Frozen Grounds: Where the Hockey Players Come From

UNIONDALE, NY - OCTOBER 25: Goaltender Evgeni Nabokov #20 and defenseman Andrew MacDonald #47 of the New York Islanders defend the net against Evgeni Malkin #71 of the Pittsburgh Penguins at Nassau Veterans Memorial Coliseum on October 25, 2011 in Uniondale, New York. (Photo by Bruce Bennett/Getty Images)

Many, many more countries than those listed here have hockey programs, but here are where the NHL players come from.

NHL players come from all walks of life and from a great variety of countries. During the 2011-2012 season, 19 countries from mostly North America and Europe were represented in the league. The NHL is still dominated by Canadians, who make up over half of the players that have played this season.

That last fact is incredibly important to Canadians. Since hockey is Canada's sport, then all major hockey leagues need to be dominated (at least in numbers) by Canadians. This includes NCAA hockey as well.

Needless to say, with the number of Europeans in the NHL, names are often butchered repeatedly. In fact, some players tell people to pronounce their names in the American/Canadian fashion, just to get it over with. One Russian goalie, Evgeni Nabokov, asked everyone to just call him "John" when he first started playing in the NHL.

A couple of the more interesting names that have been in the NHL have been Miroslav Šatan (pronounced shah-TAN) from Slovakia, and Pär Djoos (pronounced pear juice - seriously) from Sweden.

Because of this international influence, NHL players tend to be involved in international sports competitions in a much bigger way than any other top-tier professional sports league. Sure, there are the Olympics, and there are national teams that include professional athletes - such as basketball, for instance. But the international competition aspect starts early on, as in college or major juniors.

Every year, there's the World Junior Championships which features high school and college aged players - 16-20 year olds, to be more specific. This happens between Christmas and New Year's Day. It's quite a big production, and the site changes from country to country every year.

Then there's World Championships, which happens every May. Those NHL players not too banged up once their season has ended often participate. As this happens during the Stanley Cup playoffs, only those players whose teams are out of the running are able to participate. This tournament helps set up groups in the Olympics.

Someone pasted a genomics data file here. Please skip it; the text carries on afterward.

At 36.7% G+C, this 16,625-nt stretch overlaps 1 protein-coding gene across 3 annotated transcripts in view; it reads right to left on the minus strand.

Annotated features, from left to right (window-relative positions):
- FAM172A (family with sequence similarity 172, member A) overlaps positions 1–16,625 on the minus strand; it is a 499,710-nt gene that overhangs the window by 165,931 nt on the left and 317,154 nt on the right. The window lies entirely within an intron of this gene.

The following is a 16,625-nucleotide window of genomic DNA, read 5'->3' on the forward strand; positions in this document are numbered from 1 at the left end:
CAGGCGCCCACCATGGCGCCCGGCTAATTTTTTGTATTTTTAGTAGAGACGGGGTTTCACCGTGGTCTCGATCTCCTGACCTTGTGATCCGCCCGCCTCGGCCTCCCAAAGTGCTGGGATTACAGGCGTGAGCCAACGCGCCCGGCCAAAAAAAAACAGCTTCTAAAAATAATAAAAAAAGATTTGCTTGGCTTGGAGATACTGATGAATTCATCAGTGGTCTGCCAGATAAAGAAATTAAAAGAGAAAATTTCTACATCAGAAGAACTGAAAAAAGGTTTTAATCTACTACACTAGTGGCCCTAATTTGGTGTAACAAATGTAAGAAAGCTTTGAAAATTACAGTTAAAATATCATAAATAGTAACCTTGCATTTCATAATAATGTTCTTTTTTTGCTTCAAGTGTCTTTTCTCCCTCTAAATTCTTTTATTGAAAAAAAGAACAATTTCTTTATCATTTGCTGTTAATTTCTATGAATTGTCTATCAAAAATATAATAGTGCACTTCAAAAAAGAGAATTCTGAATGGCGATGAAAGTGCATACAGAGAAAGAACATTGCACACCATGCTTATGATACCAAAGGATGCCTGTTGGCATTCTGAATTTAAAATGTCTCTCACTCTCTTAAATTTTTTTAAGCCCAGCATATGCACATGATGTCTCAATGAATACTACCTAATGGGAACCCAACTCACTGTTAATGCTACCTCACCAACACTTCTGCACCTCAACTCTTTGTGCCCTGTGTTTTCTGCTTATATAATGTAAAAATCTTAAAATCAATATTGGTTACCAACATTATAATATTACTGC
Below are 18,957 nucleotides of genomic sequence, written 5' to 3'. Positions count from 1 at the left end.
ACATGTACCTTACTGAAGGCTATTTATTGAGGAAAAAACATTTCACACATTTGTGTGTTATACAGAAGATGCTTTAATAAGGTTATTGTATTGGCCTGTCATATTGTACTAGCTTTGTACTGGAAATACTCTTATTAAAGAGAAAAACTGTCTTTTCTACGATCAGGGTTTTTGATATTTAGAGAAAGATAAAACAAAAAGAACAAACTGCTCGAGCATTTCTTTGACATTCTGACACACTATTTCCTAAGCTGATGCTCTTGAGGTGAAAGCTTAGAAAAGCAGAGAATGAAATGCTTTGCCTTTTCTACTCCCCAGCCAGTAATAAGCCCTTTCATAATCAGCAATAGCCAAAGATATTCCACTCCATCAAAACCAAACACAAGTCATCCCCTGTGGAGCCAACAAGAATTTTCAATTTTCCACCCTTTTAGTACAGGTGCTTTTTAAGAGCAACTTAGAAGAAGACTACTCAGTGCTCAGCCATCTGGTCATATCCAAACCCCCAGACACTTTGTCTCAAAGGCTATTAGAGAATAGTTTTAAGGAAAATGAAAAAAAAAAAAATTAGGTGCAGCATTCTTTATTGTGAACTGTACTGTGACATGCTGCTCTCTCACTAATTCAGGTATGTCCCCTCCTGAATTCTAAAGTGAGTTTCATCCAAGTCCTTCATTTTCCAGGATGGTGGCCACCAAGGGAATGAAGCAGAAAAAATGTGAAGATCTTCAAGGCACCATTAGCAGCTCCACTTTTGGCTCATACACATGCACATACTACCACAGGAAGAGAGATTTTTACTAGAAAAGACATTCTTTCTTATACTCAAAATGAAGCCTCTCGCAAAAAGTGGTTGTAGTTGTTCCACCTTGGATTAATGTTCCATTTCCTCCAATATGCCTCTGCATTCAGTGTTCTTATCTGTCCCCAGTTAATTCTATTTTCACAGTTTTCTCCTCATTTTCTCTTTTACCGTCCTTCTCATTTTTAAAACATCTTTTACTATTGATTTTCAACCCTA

There has been a World Cup in the past, also with NHLers, but that hasn't happened since 2004. They were trying to follow in the footsteps of soccer with it. The intent was that it would take place two years after the Olympics, but that has fallen through for some reason.

Part of the problem with NHL players participating in international tournaments is that the season is so long. There has been talk of moving men's ice hockey to the Summer Olympics because of this. As it is, the NHL has to shut down for almost three weeks to allow NHLers to participate in the Winter Olympics.

Right now, no one's entirely sure if the NHL will allow players to participate in the 2014 Sochi Games in Russia, which is a huge bone of contention for the Russian hockey players. There's been talk that the Russian NHL players will boycott the league and instead will play in the Kontinental Hockey League (KHL) in their homeland in order to participate. And some owners are even okay with this. This topic is far from settled, however.

The breakdown by nationality, as supplied by the International Ice Hockey Federation, is as follows:

2011-2012 NHL Players by nation

Canada

526

United States

236

Europeans

221

Total

983

European breakdown

Sweden

68

Czech Republic

43

Russia

31

Finland

30

Slovakia

11

Switzerland

8

Germany

7

Denmark

6

Austria

3

Belarus

3

Latvia

3

Slovenia

2

Ukraine

2

France

1

Kazakhstan

1

Lithuania

1

Norway

1

2011-2012 NHL rookies by nation

Canada

70

United States

32

Sweden

12

Russia

3

Switzerland

3

Czech Republic

2

France

1

Slovakia

1

Total

124

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